According to Alexandra Helminger, assistant director of the BFA Fashion Design program, studying fashion in Paris is about more than gaining knowledge and experience. It's also about drawing on the creative legacy and skill of masters in one of the world’s great fashion capitals and asking big questions about the industry.
Having trained in Belgium and worked at fashion houses including Lanvin, Helminger is well positioned to help Fashion Design students do just that. She explains that students are encouraged to engage with the archives of local fashion houses to enhance their design work. “We try to connect the content of our program, and even projects that we work on, with the history of what the city offers,” she says. “Here you learn to respect the work and draw on heritage methods for your own design process.”
Helminger developed her design practice in several European fashion capitals. She completed both bachelor’s and master’s fashion degrees at the Royal Academy of Fine Arts in Antwerp. As a student, she particularly enjoyed experimenting with volume and proportions, exploring their effect on perceptions of the body and space. Her master’s collection was included in the Museum für angewandte Kunst’s Festival for Fashion and Photography in Vienna.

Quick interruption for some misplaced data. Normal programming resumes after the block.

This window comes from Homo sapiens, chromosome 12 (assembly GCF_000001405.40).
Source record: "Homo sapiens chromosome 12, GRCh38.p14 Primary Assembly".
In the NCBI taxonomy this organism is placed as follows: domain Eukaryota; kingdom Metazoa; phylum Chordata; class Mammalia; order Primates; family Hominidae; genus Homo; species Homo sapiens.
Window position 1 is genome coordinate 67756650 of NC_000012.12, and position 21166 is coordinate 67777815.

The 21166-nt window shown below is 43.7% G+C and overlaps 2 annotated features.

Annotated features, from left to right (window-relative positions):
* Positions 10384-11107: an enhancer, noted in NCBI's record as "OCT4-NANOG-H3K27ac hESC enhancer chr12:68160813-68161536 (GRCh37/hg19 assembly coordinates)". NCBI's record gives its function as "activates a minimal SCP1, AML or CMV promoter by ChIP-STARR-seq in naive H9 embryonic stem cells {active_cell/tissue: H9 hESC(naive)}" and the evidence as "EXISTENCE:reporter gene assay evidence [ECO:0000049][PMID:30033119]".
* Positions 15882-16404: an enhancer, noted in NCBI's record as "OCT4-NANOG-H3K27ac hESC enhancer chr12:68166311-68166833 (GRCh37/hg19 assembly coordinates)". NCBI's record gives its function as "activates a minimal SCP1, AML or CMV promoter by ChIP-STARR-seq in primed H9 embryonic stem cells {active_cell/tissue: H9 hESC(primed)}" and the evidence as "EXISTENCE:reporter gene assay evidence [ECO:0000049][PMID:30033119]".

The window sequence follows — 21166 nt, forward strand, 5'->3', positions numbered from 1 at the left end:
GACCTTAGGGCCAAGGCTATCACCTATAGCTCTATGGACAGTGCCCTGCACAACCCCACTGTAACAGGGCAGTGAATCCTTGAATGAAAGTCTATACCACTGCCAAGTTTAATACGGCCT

Early in her career, Helminger completed internships at several small fashion houses in Belgium and Austria. She even tried her hand at designing costumes for the theater in Germany. This experience deepened her knowledge of the industry, which she now shares daily with her students.
When Helminger moved to Paris in 2014, she began working at the luxury fashion house Lanvin, where she served as a design assistant to the creative director, Alber Elbaz. After several years, Helminger joined the Parsons Paris faculty. She had always wanted to teach and was thrilled when the opportunity presented itself. Today Helminger is the assistant director of the BFA Fashion Design program.
In the classroom, Helminger opts for an individualized approach. Whether a student is interested in luxury, streetwear, or fashion as art, she helps identify their strengths and offers them encouragement to experiment further. At the end of the day, her goal is to have students enter the workforce ready to ask big questions. “I hope that when students leave Parsons, they are motivated, curious, and courageous,” says Helminger. “I hope they reflect on themselves as well as the industry. They can’t change the whole world at once, but they can be critical of the whole process and of themselves within it.”